Myths About Incontinence

There is such a stigma attached to Incontinence. It is not discussed openly among sufferers, and as a result there are a lot of myths surrounding the problem. Below we look at some of the most common myths associated with incontinence. 

Having Incontinence Is a Disease

Myth. Incontinence is not a disease, it is a symptom or side effect of another medical condition. That’s why it is so important to check with your doctor/ health care professional if you experience any type of bladder control problem. Treating the ailment often alleviates bladder control loss.

Having Incontinence Is a Disease

Incontinence is not a disease, it is a symptom or side effect of another medical condition. That’s why it is so important to check with your doctor/ health care professional if you experience any type of bladder control problem. Treating the ailment often alleviates bladder control loss.

Only old people have it!

Over 2.3 million women over the age of 35 in Australia and New Zealand experience incontinence. Women are affected 7-8 times more often than men. Approximately 20% of men over 65 suffer from urinary incontinence. (1) While the prevalence of urinary incontinence does increase with age, it starts in young women after they have a baby. About 7% of children aged 5-11 experience bedwetting! Without proper management, some of these children might develop urge incontinence later in life. (2)

“This is as bad as it will get” or “It will get better by itself.”

Men and women who suffer with incontinence generally report their symptoms to be worsening over time. The symptoms cannot simply go away by themselves unless you do something to help them. Luckily there is almost always something that can be done for urinary incontinence. It’s just a matter of knowing where to go for help. Your doctor or health professional is always a good person to start with. If simple measures don’t seem to help, they can refer you on to a physiotherapist or nurse continence advisor.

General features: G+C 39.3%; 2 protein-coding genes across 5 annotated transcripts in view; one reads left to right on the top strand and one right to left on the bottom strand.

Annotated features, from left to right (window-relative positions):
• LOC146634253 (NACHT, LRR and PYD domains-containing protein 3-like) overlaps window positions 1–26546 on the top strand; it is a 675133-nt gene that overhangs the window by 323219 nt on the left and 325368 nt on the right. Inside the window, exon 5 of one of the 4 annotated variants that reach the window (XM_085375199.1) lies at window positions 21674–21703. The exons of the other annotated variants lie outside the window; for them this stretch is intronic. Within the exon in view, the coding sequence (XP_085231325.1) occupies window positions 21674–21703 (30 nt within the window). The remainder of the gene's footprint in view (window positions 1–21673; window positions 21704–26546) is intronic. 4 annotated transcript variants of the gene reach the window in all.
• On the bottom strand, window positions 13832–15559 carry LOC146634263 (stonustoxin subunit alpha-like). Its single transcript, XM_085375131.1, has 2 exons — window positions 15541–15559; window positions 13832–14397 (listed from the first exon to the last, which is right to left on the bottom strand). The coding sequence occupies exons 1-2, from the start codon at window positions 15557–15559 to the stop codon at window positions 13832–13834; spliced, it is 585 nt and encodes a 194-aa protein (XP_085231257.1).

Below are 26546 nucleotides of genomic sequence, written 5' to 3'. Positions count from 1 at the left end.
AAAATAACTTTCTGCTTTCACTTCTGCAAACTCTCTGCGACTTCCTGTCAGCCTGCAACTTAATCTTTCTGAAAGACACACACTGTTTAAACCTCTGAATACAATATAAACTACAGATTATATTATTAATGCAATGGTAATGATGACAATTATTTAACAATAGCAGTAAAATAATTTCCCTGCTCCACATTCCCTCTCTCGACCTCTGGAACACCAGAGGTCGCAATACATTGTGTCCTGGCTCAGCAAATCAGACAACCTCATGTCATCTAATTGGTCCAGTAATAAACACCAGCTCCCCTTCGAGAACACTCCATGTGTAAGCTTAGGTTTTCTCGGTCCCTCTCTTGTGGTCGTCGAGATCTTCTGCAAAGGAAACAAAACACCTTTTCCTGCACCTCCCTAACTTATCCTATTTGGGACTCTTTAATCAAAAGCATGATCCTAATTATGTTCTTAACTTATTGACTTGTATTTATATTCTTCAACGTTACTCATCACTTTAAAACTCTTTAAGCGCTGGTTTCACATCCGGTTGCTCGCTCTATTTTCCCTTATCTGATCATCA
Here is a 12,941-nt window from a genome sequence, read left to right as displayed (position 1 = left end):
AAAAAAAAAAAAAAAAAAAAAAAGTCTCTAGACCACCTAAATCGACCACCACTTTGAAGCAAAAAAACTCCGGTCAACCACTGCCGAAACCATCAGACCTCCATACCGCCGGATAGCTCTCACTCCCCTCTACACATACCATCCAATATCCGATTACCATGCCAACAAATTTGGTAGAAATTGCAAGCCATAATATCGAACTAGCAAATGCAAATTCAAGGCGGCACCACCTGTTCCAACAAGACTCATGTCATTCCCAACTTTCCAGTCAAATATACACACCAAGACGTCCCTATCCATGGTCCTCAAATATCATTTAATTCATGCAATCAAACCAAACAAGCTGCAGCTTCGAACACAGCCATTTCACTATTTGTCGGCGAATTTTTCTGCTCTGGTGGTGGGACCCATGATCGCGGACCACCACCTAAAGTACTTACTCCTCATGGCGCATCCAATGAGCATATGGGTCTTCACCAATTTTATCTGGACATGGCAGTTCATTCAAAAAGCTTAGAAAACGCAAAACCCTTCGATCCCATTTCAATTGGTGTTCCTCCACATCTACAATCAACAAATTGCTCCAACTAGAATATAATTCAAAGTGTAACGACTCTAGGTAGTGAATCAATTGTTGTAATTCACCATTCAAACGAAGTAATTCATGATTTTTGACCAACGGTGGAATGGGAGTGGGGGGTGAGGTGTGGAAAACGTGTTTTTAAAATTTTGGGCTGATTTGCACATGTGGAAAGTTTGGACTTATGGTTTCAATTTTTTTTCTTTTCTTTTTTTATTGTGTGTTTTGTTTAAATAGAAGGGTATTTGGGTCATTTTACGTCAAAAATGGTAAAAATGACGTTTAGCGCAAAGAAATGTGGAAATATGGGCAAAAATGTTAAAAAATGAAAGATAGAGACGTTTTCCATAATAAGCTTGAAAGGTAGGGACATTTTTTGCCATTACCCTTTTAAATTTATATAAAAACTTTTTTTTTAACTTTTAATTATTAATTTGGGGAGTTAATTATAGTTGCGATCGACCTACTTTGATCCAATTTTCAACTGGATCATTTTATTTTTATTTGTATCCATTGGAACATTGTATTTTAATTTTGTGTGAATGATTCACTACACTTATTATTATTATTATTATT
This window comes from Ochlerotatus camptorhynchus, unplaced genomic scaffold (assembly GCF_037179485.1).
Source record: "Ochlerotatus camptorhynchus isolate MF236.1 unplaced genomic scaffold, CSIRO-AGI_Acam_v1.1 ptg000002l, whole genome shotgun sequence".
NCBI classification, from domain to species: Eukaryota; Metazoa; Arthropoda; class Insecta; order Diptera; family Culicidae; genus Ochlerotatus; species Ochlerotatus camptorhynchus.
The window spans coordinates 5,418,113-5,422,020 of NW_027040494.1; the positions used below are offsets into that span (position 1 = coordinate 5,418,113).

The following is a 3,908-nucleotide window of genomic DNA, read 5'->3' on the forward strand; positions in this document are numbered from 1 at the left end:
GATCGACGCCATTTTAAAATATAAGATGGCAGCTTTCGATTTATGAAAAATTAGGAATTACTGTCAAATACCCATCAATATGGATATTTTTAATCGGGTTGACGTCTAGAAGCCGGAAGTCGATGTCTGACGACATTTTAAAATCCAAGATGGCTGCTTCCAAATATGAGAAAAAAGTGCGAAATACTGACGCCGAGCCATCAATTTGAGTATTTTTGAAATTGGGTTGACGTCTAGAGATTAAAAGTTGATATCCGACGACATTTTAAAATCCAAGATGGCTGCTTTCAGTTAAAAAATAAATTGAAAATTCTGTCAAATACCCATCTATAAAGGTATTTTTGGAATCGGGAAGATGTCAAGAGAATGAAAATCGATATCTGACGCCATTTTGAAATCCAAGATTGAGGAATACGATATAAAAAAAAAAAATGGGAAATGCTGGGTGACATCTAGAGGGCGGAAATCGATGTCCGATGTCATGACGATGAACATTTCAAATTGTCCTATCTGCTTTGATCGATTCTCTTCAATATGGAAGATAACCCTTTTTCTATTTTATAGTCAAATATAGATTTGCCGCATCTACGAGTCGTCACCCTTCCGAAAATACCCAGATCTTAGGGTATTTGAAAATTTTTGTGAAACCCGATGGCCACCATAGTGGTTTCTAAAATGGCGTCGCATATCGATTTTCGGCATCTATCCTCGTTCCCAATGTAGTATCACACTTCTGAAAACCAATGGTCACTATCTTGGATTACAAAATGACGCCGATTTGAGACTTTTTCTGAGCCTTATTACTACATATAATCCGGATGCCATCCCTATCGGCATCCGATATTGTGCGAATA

Drinking less fluid will help.

In fact, urine that is more concentrated due to lack of fluid intake can irritate the bladder and cause more serious problems such as bladder infection and dehydration. In addition, inadequate fluid intake can cause constipation, which may also make matters worse.

Protection for incontinence can’t be discreet.

Advances in absorbent technology have made it possible to put protection that used to be big and bulky into thin discreet products. Be sure to use a product that is specifically designed to absorb urine and contains Super Absorbent Material (SAM). This will assist in reducing odours. Ordinary, feminine hygiene pads and pantyliners do not offer this type of protection.

It’s time to slow down or alter routines

Incontinence can often be cured and can always be managed. Interference with your levels of physical activity must be kept to an absolute minimum. It is really important that you strive to continue your usual sport and recreation activities. Maintaining your current physical activity levels will help you avoid putting on weight which can make bladder control much more difficult to maintain. The Poise® and Depend® product ranges will allow you to carry on with your chosen activities as you have always done.

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This information on incontinence myths is proudly brought to you by Kimberly-Clark.

References

1. P. Chiarelli, W. Bower, A. Wilson, D. Sibbrit. The Prevalence of Urinary Incontinence Within the Com- munity: A Systematic Review. New Zealand Continence Association Inc
2. Dangar Research 2002.